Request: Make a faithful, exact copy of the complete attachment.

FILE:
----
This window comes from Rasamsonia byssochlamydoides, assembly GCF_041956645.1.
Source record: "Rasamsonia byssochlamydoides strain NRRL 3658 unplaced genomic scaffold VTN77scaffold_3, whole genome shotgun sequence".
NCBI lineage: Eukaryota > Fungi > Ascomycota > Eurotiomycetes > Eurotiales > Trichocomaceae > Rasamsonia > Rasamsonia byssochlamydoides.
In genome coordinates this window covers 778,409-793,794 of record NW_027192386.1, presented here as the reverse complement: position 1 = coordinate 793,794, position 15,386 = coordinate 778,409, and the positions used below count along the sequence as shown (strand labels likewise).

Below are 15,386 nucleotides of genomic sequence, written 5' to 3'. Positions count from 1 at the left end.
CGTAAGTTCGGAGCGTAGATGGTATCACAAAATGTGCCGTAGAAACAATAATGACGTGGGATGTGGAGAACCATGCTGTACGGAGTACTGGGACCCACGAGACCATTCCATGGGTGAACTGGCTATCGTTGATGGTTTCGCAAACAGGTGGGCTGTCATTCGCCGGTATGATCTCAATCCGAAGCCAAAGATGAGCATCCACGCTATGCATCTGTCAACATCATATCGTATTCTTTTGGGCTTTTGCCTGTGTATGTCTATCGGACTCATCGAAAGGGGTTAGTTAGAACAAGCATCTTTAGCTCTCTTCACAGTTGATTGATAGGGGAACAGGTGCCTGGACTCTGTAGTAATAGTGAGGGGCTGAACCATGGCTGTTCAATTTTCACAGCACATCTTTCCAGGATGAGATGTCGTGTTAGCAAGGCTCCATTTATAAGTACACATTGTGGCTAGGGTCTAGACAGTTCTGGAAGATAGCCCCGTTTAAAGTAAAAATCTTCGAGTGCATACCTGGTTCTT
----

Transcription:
This window comes from Rasamsonia byssochlamydoides, assembly GCF_041956645.1.
Source record: "Rasamsonia byssochlamydoides strain NRRL 3658 unplaced genomic scaffold VTN77scaffold_3, whole genome shotgun sequence".
NCBI lineage: Eukaryota > Fungi > Ascomycota > Eurotiomycetes > Eurotiales > Trichocomaceae > Rasamsonia > Rasamsonia byssochlamydoides.
In genome coordinates this window covers 778,409-793,794 of record NW_027192386.1, presented here as the reverse complement: position 1 = coordinate 793,794, position 15,386 = coordinate 778,409, and the positions used below count along the sequence as shown (strand labels likewise).

Below are 15,386 nucleotides of genomic sequence, written 5' to 3'. Positions count from 1 at the left end.
CGTAAGTTCGGAGCGTAGATGGTATCACAAAATGTGCCGTAGAAACAATAATGACGTGGGATGTGGAGAACCATGCTGTACGGAGTACTGGGACCCACGAGACCATTCCATGGGTGAACTGGCTATCGTTGATGGTTTCGCAAACAGGTGGGCTGTCATTCGCCGGTATGATCTCAATCCGAAGCCAAAGATGAGCATCCACGCTATGCATCTGTCAACATCATATCGTATTCTTTTGGGCTTTTGCCTGTGTATGTCTATCGGACTCATCGAAAGGGGTTAGTTAGAACAAGCATCTTTAGCTCTCTTCACAGTTGATTGATAGGGGAACAGGTGCCTGGACTCTGTAGTAATAGTGAGGGGCTGAACCATGGCTGTTCAATTTTCACAGCACATCTTTCCAGGATGAGATGTCGTGTTAGCAAGGCTCCATTTATAAGTACACATTGTGGCTAGGGTCTAGACAGTTCTGGAAGATAGCCCCGTTTAAAGTAAAAATCTTCGAGTGCATACCTGGTTCTT